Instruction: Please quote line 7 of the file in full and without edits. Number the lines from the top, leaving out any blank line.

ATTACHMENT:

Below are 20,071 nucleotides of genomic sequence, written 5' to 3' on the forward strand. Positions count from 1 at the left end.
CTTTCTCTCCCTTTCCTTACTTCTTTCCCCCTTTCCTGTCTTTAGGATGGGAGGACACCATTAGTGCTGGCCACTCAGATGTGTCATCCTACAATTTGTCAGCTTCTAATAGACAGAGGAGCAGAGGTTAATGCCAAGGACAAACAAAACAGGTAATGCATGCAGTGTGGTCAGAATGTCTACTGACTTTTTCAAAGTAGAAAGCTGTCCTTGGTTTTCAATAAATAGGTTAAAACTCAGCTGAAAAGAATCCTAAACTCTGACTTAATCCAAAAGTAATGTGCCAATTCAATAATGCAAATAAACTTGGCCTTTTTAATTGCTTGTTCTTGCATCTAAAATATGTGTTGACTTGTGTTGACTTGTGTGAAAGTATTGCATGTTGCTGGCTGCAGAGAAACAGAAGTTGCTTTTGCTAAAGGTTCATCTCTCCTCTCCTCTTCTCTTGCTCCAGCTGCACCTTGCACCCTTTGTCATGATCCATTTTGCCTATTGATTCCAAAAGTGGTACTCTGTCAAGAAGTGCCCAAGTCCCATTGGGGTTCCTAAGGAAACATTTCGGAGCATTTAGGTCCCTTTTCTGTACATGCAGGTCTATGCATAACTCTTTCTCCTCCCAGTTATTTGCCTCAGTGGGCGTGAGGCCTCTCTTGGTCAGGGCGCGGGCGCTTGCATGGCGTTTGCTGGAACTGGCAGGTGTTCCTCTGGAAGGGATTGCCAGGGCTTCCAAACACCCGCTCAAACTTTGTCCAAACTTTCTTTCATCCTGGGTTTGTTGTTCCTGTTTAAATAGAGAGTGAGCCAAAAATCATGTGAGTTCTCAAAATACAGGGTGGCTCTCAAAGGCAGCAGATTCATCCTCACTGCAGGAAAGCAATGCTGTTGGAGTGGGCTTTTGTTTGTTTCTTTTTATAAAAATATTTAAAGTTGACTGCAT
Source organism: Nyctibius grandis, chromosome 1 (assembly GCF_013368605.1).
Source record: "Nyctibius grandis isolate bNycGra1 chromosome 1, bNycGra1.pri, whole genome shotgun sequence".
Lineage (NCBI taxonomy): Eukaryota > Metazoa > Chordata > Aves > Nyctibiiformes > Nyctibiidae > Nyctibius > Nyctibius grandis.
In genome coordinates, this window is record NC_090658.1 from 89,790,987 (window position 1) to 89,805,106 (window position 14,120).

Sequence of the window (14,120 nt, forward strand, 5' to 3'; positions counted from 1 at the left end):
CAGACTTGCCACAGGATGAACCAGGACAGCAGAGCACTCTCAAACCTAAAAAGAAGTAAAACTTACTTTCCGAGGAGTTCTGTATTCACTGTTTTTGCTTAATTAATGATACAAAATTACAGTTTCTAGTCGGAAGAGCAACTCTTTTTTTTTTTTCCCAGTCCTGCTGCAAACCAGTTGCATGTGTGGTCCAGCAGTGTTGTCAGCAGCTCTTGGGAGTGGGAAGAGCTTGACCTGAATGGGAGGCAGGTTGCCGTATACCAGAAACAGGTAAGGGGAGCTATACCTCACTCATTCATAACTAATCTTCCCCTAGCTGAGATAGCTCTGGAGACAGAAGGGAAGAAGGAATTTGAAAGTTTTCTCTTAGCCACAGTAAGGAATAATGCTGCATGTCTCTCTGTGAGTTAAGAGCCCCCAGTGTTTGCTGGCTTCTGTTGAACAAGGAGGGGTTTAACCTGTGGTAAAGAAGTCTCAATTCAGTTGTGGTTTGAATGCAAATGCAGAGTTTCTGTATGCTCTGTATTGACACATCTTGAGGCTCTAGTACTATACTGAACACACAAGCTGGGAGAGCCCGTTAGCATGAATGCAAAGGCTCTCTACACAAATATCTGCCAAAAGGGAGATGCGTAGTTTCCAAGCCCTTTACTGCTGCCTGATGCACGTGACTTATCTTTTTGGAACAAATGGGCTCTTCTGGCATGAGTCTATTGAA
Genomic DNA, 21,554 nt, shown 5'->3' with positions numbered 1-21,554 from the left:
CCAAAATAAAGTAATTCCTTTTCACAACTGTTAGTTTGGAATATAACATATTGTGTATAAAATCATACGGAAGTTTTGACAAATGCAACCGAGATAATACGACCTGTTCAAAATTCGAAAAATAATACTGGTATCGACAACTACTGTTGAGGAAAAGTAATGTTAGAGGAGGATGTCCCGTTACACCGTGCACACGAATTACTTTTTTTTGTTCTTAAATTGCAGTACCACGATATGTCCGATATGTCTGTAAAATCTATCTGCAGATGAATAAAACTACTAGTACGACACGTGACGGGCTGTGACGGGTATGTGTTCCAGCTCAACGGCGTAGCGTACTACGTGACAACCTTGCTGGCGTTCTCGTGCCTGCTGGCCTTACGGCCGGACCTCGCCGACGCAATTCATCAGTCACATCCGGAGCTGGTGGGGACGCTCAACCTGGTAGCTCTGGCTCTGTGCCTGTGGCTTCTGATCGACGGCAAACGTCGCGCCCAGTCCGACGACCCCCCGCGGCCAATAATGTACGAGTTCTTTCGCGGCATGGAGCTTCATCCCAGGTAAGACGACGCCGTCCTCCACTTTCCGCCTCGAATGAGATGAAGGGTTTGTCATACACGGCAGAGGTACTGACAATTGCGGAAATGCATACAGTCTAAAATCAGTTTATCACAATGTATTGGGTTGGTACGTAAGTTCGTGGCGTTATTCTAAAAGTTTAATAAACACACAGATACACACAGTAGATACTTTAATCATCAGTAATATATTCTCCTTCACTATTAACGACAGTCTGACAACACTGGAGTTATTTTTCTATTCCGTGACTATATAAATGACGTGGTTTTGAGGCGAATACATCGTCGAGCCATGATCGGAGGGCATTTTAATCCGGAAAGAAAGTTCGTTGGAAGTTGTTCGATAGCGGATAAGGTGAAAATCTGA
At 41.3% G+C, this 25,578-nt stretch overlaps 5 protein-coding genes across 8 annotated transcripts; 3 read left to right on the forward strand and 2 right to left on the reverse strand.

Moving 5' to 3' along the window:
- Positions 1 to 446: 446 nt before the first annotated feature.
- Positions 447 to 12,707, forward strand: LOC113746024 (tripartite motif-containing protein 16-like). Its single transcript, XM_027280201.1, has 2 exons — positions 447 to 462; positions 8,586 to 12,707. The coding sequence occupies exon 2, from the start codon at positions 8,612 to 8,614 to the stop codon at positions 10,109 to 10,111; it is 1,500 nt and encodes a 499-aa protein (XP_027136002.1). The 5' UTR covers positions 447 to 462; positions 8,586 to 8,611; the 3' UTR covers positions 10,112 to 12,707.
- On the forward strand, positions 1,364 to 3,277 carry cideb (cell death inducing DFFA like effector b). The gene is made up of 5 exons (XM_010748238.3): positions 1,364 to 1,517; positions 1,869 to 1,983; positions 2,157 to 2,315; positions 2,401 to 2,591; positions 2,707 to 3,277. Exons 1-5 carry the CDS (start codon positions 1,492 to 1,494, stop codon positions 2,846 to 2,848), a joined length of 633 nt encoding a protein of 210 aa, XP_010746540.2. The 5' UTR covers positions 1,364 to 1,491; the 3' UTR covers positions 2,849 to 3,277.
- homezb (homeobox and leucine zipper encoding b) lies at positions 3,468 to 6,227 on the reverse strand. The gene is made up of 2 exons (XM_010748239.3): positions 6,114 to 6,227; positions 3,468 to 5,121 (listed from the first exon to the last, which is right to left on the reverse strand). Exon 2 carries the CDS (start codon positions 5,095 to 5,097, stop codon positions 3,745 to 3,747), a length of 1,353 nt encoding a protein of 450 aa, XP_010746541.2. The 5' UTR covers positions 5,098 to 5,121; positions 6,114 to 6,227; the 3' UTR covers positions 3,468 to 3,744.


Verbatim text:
Sequence of the window (14,120 nt, forward strand, 5' to 3'; positions counted from 1 at the left end):